Giorgio de Chirico

Summary

Giorgio de Chirico, more correctly Giorgio de Chirico (Italian: Giorgio de Chirico, 10 July 1888 – 20 November 1978) was an Italian painter, writer and sculptor, known as one of the artists who shaped the genre of metaphysical painting (Pittura metafisica) and for his influence on 20th century artistic movements such as Surrealism and Neue Sachlichkeit (New Objectivity).

His paintings are governed by visionary and poetic elements, while they are characterized by de Chirico”s particular emphasis on enigmatic compositions and the ambiguity of objects. The neoclassical style he adopted after 1919, like almost all of his work after his Metaphysical Painting period, was considered by many critics to be inferior, but his output during the period 1911-19 is recognized by the majority of them as important and distinctive in the history of modern art.

De Chirico was born in Volos and was the eldest son of Evaristo and Gemma de Chirico. His ancestors were of Italian descent who settled and inhabited the eastern Mediterranean several generations ago. His father worked as an engineer and supervised the construction of the Thessaly railway network in 1881, while his mother was a former opera singer. His family settled permanently in Greece in 1897, nine years after his birth. His brother, Andrea Alberto, also pursued a career in painting and literature, using the pseudonym Alberto Savinho from 1914. The Greek environment and culture in which de Chirico grew up was a source of inspiration for him. In an autobiographical text, he described his childhood with reference to ancient Greek mythology and in particular to the myth of the Argonaut expedition starting from Volos, writing: “he spent the first years of his life in the land of Classicism, playing on the shores that saw Argo begin her journey, at the foot of the mountain that witnessed the birth of the gorgopodaros Achilles and the wise admonitions of his teacher, the centaur”. Evaristo de Chirico wanted his son to follow the engineering profession, but he eventually encouraged his children”s artistic interests and entrusted their education to private tutors. De Chirico”s first teacher was a young Greek painter from Trieste, named Maurudis. Later, in the period 1903-5, he studied at the Athens School of Fine Arts, under the tutelage of Georgios Roilos, Konstantinos Volonakis and George Iakovidis. In May 1905, his father died, a fact probably connected with his failure in the final examinations of the school in the same year.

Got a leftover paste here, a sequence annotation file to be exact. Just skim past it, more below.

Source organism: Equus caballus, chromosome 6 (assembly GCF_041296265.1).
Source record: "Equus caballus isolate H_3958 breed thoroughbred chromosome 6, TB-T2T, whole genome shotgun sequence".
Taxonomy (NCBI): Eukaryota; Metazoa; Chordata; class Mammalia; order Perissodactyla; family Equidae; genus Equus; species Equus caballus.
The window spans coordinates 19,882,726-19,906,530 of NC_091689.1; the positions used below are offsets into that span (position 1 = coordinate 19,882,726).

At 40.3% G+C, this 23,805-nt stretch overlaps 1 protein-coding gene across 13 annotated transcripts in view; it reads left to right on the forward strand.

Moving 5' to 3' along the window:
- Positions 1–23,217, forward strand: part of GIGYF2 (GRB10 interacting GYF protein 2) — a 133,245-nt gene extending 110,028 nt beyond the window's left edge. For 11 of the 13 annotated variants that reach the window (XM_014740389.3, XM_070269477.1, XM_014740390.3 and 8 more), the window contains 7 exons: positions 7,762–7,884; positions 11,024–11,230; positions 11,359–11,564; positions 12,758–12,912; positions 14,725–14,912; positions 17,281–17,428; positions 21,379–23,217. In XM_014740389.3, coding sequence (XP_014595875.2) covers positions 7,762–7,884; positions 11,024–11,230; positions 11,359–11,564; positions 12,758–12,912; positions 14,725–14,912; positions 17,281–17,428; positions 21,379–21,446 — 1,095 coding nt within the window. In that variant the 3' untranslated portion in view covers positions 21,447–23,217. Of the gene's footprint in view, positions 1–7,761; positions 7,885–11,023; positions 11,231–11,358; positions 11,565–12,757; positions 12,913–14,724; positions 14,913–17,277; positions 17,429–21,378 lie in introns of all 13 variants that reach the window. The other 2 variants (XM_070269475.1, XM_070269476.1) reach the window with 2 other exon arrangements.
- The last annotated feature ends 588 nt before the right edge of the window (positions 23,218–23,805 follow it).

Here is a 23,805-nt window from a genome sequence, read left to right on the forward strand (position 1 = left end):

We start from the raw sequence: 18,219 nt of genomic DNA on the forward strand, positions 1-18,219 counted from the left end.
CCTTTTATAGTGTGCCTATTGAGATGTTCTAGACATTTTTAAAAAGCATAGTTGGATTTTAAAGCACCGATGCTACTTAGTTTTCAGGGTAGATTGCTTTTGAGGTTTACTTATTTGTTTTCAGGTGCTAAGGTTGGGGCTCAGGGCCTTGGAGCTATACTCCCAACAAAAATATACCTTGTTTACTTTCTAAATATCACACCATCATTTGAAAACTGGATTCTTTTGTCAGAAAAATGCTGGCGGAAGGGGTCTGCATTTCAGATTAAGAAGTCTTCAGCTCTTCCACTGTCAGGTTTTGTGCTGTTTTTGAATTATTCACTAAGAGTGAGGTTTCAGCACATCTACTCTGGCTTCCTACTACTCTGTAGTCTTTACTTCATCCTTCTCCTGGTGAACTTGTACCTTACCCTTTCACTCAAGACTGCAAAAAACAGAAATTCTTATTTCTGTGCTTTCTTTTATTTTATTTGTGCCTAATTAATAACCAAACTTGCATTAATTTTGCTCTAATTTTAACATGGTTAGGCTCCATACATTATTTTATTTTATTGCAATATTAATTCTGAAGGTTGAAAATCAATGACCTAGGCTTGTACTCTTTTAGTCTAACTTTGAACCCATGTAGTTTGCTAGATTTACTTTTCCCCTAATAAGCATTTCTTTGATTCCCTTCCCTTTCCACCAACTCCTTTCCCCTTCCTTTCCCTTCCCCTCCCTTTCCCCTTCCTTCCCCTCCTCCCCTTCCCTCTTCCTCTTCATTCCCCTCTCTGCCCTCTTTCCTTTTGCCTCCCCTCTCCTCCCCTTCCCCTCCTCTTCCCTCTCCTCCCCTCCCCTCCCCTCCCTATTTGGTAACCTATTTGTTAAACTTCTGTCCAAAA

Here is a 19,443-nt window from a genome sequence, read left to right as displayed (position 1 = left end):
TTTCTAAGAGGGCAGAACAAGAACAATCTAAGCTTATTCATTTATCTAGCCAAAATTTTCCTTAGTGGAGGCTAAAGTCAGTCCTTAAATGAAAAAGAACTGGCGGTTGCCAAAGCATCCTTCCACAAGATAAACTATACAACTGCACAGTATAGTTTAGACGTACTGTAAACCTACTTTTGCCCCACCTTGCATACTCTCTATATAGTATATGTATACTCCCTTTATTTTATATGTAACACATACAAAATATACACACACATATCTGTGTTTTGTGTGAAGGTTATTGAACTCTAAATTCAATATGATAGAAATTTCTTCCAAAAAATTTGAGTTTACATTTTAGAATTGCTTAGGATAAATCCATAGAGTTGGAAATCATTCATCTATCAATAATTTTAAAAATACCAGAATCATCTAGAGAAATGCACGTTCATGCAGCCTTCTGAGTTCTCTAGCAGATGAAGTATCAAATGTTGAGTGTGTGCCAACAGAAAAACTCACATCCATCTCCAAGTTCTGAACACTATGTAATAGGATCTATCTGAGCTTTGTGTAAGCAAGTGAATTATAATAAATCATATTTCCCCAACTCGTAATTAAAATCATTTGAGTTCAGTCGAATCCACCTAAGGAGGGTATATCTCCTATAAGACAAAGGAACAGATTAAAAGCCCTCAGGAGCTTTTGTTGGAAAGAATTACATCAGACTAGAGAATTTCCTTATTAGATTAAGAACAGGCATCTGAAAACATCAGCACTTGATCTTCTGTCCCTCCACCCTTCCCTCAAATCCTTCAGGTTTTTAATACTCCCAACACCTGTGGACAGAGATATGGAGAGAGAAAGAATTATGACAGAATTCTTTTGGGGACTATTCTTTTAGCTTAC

In the autumn of 1906, he settled with his mother and brother in Munich, where he began studying at the Royal Academy of Fine Arts, taking courses in drawing and painting. He left the Academy before completing his studies and in the summer of 1909 he settled in Milan. Around the same time he came into close contact with the work of Friedrich Nietzsche, which had a catalytic effect on his development and the formation of his style. In 1910 he painted The Enigma of an Autumn Afternoon (c. 1910, Private Collection), a painting often described as the first example of Metaphysical Painting. It is distinguished for its intensely enigmatic atmosphere, while incorporating poetic elements and transporting recognizable objects or everyday scenes into the realm of the inexplicable.